It’s harvest time in the Northern Hemisphere of the wine world, and during the month of October wineries are busy picking, crushing, and fermenting grapes. They aren’t the only ones, just ask the strapping young lads in the photographs. You don’t need a fancy winery to make a good glass of wine. Wine aficionados can ferment their own grapes, even in the most unlikely of places, like a basement in urban New Jersey. This year I was unable to attend the crushing because I was busy cutting chickens and filleting fish in preparation for my second final at the French Culinary Institute. Lucky for me however, I had a photographer by the name of Cheena on hand to document the event. Soon enough this wine will be stored in our bodega in the cool corner of our basement.
When my grandfather came over to the United States from Galicia he didn’t stop making his own wine. He could no longer grow his own grapes, but he bought the grapes and made wine in his Newark, New Jersey home. The grapes were fermented and kept in oak barrels like he did back home. My family has kept up the tradition, but a few things have changed over the years. For one, they no longer use oak barrels, which are much harder to clean and manage.
Most memories of my grandfather involve him working, either making wine, harvesting grapes, blowing billows of smoke on the beehives before collecting honey, or working with the plow in the garden of his home . He worked almost exclusively with his hands, hands that are over-sized, a little contorted, and calloused from years of labor and long hours at the port as a longshoreman. When I was younger, his hands used to intimidate me, as well as his booming voice and conservative manner. You couldn’t stand up straight enough in his presence. Over the years I learned how to assuage this intimidating display of machismo, perfecting the technique with other haughty Spanish males. All you need is a big smile, a strong voice, and a pair of long, batting eyelashes.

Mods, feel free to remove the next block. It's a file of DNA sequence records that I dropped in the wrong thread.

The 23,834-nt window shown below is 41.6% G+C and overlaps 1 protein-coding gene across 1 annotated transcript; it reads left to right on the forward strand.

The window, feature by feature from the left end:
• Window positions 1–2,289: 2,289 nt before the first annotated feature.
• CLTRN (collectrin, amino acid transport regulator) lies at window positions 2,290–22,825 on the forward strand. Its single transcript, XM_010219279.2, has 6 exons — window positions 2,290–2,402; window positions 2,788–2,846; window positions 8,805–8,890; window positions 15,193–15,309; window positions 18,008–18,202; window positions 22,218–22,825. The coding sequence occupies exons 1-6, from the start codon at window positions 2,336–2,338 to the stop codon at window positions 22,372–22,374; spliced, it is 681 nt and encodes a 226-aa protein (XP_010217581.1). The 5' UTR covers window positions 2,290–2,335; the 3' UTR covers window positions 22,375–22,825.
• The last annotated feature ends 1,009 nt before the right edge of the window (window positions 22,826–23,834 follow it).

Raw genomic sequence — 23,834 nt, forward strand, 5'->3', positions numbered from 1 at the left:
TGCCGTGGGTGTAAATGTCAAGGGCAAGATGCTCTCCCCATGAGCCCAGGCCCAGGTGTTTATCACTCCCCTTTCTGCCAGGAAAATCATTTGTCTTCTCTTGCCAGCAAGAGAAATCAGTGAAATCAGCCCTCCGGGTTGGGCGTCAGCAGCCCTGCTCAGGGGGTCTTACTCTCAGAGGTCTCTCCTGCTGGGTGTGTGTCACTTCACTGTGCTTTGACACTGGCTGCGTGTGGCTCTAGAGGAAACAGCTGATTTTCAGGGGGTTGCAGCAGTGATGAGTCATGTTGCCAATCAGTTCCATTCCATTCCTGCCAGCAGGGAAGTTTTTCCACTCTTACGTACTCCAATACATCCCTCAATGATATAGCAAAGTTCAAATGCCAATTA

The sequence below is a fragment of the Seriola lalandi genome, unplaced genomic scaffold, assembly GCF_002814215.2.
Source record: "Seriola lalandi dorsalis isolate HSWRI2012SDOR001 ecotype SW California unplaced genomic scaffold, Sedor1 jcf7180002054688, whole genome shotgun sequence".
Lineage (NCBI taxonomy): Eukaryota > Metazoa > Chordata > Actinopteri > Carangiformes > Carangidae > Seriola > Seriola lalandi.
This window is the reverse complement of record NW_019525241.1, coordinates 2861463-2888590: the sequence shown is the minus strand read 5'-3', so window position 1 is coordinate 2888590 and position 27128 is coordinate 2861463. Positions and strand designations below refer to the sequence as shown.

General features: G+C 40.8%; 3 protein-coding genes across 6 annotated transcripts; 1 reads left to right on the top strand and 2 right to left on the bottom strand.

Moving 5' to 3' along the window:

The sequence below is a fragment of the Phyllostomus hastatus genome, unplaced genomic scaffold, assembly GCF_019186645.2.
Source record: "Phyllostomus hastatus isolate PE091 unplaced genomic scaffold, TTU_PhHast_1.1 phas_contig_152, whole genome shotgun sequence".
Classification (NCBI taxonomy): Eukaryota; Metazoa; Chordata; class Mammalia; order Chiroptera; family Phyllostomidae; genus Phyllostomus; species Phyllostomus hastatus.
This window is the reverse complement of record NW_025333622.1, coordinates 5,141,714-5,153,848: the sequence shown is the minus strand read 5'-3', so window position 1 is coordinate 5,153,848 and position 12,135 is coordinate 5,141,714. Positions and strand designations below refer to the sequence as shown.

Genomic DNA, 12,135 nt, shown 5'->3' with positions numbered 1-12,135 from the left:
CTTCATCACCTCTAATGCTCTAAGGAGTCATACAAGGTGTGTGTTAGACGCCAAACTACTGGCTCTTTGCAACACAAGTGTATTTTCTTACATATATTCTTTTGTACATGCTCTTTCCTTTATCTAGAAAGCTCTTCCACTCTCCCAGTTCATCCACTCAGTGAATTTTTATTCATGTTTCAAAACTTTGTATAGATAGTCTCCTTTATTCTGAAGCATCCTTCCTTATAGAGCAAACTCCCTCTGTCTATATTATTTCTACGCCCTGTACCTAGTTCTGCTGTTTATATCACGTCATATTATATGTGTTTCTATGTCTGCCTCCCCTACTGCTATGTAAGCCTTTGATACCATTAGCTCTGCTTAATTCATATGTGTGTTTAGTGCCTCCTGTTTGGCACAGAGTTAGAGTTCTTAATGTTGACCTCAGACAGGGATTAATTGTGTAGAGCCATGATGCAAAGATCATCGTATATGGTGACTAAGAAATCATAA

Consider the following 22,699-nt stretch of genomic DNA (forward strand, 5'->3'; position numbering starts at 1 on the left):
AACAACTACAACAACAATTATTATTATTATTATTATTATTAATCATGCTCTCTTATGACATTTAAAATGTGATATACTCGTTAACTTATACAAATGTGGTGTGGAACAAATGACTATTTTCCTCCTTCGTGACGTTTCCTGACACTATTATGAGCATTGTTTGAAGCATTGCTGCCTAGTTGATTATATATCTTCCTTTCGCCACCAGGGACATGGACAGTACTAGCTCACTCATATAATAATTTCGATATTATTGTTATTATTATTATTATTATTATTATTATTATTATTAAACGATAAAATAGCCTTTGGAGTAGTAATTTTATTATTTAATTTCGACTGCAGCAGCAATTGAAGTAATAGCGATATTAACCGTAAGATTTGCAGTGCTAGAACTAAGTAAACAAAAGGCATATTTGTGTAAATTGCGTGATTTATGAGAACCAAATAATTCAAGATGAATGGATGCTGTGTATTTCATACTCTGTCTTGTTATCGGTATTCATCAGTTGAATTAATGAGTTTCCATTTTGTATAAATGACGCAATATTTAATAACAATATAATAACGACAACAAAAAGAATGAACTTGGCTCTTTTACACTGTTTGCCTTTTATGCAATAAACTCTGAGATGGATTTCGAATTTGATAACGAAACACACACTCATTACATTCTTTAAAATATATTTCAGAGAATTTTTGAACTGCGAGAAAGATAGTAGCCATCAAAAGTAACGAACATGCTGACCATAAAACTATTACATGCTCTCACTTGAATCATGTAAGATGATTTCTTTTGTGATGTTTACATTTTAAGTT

It is inevitable that fruit ferments if you leave it out for too long, just like that half a bottle of apple cider that overstayed its welcome in the back of my fridge last week. When making wine the basic principles exist. You need to crush the grapes and release the sugar that helps in the fermentation. The skins of the grapes are what gives the wine its color and body, which is why you keep the skins when making red wine. For this process they mixed different types of grapes in order to give more complexity to the flavor of the wine. You should remove the stems because it can cause the wine to have a higher alcohol content and stronger flavor. I’m no expert of course, having missed many of the wine making myself, but I can say that I am quite the expert at drinking their wine. I have done so for quite some time, enjoying the fruits of their labor with many a meal.
In Spain making homemade wine is similar. Below are some pictures of our neighbor making his wine in his backyard bodega. He also ferments the grapes in these plastic containers and then he ages the wine in metal containers. He used to use oak barrels like the ones behind them.
My cousin’s husband told us a story that stuck with him when he visited Galicia for the first time. I may get a few details of the story mixed up, but the basic idea is that while exploring he was introduced to a man who washed his hands with wine instead of water. He poured wine over his hands and scrubbed as if wine were just as abundant and free flowing as running water, and in this town it might very well be.